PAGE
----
in Europe

How can EU Member States uphold the best interests of the child after their return?


June 24, 2014, Budapest, Hungary: 65 Professionals from 18 countries, from both government, NGOs and international organisations have gathered in Budapest to discuss possible mechanisms for post-return monitoring, i.e. a framework by which countries that have returned children can monitor their well-being in the country of origin. NGO partners from six countries of origin in South Eastern Europe presented their findings working with 120 children returned from EU countries they have identified and followed for 18 months. They highlighted the challenges these children face in reintegration, namely access to education, language barriers, marginalisation and exclusion. They have highlighted the type of work (psycho-social assistance, acquiring official documentation, language courses, catch-up classes) that have had a positive impact on the reintegration of these children.
Participants discussed proposals on how EU Member States could monitor the situation of such children, while also accompanying countries of origin to improve their reintegration assistance: proposals were made for new legal frameworks regulating communication between countries of origin and destination, including the obligations of EU Member States in providing pre-return assistance and ensure pre-return communication with countries of origin. All participants agreed that a possible future monitoring of the situation of children will need to be done by an independent entity – and preferably financing for this should not be project-based, to ensure systematic monitoring. Professionals also agreed that NGOs, INGOs and countries of origin’s authorities will have to advocate for modifications in current legislation to include stronger safeguards for children returnees – both those returned unaccompanied and those returned in family.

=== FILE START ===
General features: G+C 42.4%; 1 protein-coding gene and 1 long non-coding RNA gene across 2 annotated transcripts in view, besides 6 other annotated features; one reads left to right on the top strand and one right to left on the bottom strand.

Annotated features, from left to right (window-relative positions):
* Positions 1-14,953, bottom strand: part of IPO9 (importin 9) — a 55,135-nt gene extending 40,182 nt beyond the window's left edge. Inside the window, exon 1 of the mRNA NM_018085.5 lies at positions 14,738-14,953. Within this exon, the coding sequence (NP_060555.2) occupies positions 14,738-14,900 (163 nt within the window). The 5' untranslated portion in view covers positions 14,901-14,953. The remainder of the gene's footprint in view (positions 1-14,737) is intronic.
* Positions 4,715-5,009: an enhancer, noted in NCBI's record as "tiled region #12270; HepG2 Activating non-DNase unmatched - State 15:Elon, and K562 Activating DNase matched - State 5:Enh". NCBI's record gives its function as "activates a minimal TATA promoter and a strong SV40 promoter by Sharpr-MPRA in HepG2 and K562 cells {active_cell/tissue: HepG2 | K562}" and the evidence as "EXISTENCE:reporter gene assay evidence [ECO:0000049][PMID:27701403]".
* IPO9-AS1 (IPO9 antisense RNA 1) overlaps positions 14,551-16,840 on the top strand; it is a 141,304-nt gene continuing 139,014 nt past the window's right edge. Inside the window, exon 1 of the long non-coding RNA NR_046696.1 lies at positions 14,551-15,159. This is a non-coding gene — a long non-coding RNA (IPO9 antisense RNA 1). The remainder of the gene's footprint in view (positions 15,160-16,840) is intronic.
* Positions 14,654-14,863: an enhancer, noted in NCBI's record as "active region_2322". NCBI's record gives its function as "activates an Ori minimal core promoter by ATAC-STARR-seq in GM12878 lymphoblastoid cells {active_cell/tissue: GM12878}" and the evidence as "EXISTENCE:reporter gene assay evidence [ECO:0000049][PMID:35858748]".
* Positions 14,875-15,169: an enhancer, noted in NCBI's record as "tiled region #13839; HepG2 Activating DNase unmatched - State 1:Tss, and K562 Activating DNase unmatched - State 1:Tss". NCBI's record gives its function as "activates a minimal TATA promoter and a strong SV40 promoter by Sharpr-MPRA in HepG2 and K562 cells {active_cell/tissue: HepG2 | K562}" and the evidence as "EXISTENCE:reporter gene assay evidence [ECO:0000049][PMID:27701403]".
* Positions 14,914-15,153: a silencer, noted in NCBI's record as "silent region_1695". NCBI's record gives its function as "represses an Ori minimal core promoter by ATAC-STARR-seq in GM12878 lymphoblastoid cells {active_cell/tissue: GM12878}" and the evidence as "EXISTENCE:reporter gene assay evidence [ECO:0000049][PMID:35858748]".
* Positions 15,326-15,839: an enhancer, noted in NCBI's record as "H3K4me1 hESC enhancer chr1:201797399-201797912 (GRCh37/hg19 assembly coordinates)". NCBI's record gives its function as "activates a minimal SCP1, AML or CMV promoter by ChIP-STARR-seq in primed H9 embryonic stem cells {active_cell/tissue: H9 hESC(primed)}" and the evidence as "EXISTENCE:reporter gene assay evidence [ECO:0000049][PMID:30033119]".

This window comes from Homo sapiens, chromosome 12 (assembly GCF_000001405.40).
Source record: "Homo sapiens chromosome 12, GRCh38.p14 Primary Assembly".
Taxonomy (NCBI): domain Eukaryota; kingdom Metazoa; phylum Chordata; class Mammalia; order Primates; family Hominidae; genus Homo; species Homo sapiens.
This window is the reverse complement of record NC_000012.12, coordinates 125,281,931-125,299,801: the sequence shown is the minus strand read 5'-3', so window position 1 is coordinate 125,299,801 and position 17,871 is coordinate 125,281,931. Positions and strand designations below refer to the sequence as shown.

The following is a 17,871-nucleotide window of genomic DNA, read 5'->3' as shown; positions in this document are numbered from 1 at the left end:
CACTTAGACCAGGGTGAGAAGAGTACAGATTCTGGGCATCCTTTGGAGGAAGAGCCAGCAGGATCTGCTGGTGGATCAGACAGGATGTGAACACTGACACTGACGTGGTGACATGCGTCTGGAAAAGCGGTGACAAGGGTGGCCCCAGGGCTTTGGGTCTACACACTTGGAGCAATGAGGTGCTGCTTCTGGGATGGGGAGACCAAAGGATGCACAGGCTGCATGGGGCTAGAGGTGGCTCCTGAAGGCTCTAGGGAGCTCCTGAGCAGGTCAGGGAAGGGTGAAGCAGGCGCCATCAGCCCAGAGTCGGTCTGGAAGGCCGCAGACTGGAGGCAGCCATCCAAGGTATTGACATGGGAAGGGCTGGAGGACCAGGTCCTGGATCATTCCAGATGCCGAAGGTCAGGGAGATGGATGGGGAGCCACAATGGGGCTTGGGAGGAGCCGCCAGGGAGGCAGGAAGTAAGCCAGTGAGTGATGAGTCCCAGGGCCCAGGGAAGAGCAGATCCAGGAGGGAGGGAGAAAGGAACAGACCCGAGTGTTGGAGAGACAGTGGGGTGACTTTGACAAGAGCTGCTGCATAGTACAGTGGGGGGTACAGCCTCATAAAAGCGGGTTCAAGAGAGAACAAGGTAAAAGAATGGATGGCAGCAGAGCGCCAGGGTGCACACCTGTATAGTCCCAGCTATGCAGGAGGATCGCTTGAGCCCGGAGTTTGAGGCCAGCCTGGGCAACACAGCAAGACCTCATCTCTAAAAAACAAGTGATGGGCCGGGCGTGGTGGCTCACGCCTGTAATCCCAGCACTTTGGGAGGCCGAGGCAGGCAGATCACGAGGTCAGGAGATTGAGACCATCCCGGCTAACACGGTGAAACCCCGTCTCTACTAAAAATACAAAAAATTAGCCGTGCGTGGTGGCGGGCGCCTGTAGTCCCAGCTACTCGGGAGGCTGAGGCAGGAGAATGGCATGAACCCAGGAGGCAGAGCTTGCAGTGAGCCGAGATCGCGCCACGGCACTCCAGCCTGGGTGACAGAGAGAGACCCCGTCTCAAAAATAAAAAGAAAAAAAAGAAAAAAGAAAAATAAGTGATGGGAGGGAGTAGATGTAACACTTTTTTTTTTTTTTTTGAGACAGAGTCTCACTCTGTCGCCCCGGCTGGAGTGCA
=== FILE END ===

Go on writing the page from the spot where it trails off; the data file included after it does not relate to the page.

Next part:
Discussions have started and will continue to see how the developed monitoring framework of a similar initiative by HIT Foundation, NIDOS and MICADO Migration can be combined with the current plans.
The conference was organised in the framework of the project ‘AIDAH: Monitoring the Situation of Children Returned from EU Countries’, co-funded by the European Union’s Return Fund.